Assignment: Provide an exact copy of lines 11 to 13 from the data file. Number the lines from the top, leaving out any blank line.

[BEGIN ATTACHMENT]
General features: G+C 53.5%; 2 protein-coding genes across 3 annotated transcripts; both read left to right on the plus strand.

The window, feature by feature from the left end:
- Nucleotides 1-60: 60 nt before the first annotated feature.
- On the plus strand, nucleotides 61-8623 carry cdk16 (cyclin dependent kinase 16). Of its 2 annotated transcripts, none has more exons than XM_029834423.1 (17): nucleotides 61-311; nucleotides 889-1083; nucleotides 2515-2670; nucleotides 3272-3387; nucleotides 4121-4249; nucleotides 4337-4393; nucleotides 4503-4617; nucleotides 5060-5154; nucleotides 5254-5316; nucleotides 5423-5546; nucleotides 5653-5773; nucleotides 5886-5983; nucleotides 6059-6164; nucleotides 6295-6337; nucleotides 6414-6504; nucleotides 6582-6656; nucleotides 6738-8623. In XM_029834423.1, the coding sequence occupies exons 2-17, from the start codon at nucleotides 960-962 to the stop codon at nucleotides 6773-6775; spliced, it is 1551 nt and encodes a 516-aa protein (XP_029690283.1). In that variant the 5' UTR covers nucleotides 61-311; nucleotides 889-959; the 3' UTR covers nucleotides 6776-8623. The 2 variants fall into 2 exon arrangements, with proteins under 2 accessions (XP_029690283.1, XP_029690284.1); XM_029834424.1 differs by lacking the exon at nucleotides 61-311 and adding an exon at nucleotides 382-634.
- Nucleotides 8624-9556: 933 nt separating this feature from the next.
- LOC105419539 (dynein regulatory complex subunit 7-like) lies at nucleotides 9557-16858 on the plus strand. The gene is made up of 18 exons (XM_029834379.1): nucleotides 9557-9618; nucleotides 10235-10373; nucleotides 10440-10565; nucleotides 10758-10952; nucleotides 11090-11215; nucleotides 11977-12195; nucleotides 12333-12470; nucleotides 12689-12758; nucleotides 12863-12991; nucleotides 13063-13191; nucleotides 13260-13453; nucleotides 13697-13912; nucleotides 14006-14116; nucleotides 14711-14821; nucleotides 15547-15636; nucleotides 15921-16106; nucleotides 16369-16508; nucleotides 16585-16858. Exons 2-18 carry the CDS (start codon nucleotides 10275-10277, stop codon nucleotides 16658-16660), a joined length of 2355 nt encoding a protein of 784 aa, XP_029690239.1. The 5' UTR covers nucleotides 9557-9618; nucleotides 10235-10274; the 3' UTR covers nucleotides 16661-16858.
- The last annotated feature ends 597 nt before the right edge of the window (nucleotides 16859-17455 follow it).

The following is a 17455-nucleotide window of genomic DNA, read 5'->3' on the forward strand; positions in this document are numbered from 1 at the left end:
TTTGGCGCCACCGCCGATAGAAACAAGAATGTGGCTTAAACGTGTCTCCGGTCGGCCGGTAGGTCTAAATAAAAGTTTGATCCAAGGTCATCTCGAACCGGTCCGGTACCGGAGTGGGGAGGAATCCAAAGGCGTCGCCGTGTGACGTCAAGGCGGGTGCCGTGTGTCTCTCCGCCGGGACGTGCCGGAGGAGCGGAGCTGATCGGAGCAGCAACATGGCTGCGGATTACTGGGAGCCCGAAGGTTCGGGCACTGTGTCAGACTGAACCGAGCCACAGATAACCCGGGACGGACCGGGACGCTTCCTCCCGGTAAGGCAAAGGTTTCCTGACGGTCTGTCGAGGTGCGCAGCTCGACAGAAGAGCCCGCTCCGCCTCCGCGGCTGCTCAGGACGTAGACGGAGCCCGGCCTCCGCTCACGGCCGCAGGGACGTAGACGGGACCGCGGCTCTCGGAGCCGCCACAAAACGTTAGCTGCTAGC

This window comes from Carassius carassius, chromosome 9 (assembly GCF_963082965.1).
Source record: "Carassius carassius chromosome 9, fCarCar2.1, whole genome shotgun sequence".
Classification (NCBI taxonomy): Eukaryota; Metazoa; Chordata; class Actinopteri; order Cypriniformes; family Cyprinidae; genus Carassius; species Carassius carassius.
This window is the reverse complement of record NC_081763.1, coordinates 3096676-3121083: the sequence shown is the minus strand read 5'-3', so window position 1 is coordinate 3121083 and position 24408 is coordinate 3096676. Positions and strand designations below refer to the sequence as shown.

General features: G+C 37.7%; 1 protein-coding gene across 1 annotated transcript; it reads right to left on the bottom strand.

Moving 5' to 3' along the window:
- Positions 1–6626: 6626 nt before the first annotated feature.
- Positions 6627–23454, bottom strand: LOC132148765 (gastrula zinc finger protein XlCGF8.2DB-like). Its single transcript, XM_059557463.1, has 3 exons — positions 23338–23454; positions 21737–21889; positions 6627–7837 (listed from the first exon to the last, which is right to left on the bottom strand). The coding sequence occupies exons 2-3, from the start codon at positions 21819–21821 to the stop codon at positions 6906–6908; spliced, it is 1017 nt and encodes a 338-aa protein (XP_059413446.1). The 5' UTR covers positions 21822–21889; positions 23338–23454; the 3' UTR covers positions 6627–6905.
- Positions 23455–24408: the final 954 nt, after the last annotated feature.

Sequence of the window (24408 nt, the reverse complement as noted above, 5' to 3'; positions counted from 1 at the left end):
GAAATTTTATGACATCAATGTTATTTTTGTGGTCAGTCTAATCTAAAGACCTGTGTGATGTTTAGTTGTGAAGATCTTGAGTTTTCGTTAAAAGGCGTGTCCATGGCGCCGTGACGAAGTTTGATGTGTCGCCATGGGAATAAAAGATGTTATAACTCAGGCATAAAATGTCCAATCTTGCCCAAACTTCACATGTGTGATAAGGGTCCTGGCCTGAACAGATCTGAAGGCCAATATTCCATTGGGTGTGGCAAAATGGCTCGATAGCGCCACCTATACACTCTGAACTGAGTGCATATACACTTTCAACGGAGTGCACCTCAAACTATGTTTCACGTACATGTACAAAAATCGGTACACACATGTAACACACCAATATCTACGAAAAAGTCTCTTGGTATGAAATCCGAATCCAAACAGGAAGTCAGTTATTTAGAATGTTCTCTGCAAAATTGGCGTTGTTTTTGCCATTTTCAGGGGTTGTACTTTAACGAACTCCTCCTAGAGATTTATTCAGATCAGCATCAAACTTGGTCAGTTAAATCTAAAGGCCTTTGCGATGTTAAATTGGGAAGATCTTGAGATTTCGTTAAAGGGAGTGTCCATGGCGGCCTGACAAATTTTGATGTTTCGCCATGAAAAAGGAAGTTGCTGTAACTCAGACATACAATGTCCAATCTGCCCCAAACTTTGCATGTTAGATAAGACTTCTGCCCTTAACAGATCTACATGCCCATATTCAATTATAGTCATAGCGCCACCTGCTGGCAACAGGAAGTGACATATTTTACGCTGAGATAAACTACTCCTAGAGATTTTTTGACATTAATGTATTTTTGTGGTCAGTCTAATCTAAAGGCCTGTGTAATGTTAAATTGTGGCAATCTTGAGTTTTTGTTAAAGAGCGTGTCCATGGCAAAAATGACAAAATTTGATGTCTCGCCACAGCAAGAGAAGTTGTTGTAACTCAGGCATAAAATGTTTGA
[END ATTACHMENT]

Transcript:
Source record: "Carassius carassius chromosome 9, fCarCar2.1, whole genome shotgun sequence".
Classification (NCBI taxonomy): Eukaryota; Metazoa; Chordata; class Actinopteri; order Cypriniformes; family Cyprinidae; genus Carassius; species Carassius carassius.
This window is the reverse complement of record NC_081763.1, coordinates 3096676-3121083: the sequence shown is the minus strand read 5'-3', so window position 1 is coordinate 3121083 and position 24408 is coordinate 3096676. Positions and strand designations below refer to the sequence as shown.